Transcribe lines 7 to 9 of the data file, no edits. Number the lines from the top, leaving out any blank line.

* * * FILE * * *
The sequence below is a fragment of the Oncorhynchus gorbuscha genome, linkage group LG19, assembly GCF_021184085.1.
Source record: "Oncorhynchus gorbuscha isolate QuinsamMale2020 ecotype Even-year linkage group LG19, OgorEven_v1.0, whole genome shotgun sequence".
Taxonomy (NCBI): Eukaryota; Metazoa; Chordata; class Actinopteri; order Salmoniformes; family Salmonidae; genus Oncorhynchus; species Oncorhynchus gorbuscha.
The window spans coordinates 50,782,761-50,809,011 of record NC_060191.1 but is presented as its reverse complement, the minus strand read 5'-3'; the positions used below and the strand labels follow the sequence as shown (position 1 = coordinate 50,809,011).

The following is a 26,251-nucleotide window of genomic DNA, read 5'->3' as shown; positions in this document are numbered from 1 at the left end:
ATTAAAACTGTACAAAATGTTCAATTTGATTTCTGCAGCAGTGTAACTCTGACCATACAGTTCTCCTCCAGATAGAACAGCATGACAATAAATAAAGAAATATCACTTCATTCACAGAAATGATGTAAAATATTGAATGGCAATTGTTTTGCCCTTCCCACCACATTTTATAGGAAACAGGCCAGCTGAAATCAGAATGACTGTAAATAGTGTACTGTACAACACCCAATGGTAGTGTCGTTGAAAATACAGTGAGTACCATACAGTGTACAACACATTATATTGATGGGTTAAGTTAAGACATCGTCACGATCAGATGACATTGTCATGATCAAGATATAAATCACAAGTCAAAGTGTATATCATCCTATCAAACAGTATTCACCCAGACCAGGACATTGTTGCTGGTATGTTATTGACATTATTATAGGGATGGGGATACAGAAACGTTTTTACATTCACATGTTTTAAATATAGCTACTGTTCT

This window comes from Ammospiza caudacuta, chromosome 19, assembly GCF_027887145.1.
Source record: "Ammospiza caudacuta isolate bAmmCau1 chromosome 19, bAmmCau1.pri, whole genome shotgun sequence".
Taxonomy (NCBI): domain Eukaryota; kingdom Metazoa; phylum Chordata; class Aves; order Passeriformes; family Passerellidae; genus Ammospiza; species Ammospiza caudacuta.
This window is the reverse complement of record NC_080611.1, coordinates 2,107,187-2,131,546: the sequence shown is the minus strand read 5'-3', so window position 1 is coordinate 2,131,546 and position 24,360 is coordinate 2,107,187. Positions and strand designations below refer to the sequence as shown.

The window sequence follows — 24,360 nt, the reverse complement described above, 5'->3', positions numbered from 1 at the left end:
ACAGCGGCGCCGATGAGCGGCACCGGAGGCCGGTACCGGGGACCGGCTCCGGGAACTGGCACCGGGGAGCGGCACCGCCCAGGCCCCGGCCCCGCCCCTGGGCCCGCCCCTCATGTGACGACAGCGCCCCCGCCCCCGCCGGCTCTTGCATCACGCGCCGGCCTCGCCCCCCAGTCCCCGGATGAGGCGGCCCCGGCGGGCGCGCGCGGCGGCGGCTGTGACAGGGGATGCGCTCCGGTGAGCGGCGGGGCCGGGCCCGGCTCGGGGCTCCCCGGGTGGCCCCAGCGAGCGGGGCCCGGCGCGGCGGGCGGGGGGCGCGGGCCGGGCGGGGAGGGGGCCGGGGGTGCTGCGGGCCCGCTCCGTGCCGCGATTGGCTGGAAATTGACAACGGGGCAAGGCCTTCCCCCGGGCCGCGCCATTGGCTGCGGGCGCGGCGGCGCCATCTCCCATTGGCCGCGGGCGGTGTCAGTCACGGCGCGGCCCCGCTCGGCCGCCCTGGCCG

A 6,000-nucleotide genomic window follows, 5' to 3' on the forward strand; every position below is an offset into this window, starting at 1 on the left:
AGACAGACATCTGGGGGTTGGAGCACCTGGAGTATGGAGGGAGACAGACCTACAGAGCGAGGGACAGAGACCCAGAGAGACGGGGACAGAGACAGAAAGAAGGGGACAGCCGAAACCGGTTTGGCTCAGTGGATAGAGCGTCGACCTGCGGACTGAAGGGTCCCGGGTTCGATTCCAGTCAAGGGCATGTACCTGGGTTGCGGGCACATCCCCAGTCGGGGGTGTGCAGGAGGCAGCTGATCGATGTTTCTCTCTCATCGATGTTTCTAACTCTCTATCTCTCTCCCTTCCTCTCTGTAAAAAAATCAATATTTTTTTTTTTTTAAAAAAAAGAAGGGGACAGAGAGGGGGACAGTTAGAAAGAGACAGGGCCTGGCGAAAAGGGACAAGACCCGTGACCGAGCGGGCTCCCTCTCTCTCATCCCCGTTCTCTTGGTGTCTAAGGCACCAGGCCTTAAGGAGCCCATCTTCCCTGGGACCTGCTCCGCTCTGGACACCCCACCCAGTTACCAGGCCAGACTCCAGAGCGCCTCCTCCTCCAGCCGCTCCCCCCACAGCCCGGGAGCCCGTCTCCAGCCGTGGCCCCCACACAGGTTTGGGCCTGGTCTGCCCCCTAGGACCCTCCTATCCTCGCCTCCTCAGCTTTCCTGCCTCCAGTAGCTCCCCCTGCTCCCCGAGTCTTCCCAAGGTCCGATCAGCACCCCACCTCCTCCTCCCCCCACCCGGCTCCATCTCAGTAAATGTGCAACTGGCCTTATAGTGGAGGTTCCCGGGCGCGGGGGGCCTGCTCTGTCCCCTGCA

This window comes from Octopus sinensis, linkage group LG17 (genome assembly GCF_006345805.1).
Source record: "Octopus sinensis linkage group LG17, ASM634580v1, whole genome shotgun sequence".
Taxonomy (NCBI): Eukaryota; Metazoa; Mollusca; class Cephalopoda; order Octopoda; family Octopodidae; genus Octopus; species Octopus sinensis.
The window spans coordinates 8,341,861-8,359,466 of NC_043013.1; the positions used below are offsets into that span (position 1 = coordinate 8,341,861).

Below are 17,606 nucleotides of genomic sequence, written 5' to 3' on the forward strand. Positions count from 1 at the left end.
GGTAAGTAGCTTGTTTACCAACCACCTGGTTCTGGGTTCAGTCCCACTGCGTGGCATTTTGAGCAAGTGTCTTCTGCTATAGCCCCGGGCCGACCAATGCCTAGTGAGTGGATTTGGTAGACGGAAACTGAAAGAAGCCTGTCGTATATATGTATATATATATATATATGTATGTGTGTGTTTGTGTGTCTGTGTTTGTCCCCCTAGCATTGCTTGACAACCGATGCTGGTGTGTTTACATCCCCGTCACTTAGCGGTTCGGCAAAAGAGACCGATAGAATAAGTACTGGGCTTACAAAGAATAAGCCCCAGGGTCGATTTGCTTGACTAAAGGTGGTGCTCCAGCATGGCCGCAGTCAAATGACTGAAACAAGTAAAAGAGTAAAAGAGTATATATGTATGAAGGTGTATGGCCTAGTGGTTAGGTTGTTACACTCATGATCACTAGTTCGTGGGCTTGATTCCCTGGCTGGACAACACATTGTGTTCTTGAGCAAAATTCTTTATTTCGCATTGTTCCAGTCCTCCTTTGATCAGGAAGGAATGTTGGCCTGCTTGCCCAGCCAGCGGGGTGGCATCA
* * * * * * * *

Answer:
This window comes from Ammospiza caudacuta, chromosome 19, assembly GCF_027887145.1.
Source record: "Ammospiza caudacuta isolate bAmmCau1 chromosome 19, bAmmCau1.pri, whole genome shotgun sequence".
Taxonomy (NCBI): domain Eukaryota; kingdom Metazoa; phylum Chordata; class Aves; order Passeriformes; family Passerellidae; genus Ammospiza; species Ammospiza caudacuta.